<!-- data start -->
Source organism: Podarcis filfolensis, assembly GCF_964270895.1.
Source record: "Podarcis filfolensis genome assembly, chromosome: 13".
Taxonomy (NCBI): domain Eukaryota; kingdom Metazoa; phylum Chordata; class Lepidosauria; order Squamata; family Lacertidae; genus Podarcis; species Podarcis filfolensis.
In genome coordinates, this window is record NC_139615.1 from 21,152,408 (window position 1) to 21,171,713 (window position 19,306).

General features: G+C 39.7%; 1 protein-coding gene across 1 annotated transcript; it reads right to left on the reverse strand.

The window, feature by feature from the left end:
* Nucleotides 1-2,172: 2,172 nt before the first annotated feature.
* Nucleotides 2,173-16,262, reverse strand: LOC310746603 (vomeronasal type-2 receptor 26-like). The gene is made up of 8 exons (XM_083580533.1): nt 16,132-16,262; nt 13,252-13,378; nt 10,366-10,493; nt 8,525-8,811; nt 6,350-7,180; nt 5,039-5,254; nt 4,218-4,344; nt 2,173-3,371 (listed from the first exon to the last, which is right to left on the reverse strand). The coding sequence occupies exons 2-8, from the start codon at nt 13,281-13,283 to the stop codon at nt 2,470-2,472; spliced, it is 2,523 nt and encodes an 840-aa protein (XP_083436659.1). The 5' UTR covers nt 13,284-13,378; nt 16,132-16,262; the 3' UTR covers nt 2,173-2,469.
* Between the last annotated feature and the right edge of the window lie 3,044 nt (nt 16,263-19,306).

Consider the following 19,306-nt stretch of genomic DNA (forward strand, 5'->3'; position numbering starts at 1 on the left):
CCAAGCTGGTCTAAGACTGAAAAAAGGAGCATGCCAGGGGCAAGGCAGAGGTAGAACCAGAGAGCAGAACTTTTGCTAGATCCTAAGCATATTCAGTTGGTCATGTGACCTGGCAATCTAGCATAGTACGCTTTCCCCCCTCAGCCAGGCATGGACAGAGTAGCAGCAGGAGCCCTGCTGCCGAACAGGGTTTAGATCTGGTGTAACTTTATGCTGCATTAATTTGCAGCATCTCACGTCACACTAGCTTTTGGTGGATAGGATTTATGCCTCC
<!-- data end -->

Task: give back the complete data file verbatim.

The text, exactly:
Source organism: Podarcis filfolensis, assembly GCF_964270895.1.
Source record: "Podarcis filfolensis genome assembly, chromosome: 13".
Taxonomy (NCBI): domain Eukaryota; kingdom Metazoa; phylum Chordata; class Lepidosauria; order Squamata; family Lacertidae; genus Podarcis; species Podarcis filfolensis.
In genome coordinates, this window is record NC_139615.1 from 21,152,408 (window position 1) to 21,171,713 (window position 19,306).

General features: G+C 39.7%; 1 protein-coding gene across 1 annotated transcript; it reads right to left on the reverse strand.

The window, feature by feature from the left end:
* Nucleotides 1-2,172: 2,172 nt before the first annotated feature.
* Nucleotides 2,173-16,262, reverse strand: LOC310746603 (vomeronasal type-2 receptor 26-like). The gene is made up of 8 exons (XM_083580533.1): nt 16,132-16,262; nt 13,252-13,378; nt 10,366-10,493; nt 8,525-8,811; nt 6,350-7,180; nt 5,039-5,254; nt 4,218-4,344; nt 2,173-3,371 (listed from the first exon to the last, which is right to left on the reverse strand). The coding sequence occupies exons 2-8, from the start codon at nt 13,281-13,283 to the stop codon at nt 2,470-2,472; spliced, it is 2,523 nt and encodes an 840-aa protein (XP_083436659.1). The 5' UTR covers nt 13,284-13,378; nt 16,132-16,262; the 3' UTR covers nt 2,173-2,469.
* Between the last annotated feature and the right edge of the window lie 3,044 nt (nt 16,263-19,306).

Consider the following 19,306-nt stretch of genomic DNA (forward strand, 5'->3'; position numbering starts at 1 on the left):
CCAAGCTGGTCTAAGACTGAAAAAAGGAGCATGCCAGGGGCAAGGCAGAGGTAGAACCAGAGAGCAGAACTTTTGCTAGATCCTAAGCATATTCAGTTGGTCATGTGACCTGGCAATCTAGCATAGTACGCTTTCCCCCCTCAGCCAGGCATGGACAGAGTAGCAGCAGGAGCCCTGCTGCCGAACAGGGTTTAGATCTGGTGTAACTTTATGCTGCATTAATTTGCAGCATCTCACGTCACACTAGCTTTTGGTGGATAGGATTTATGCCTCC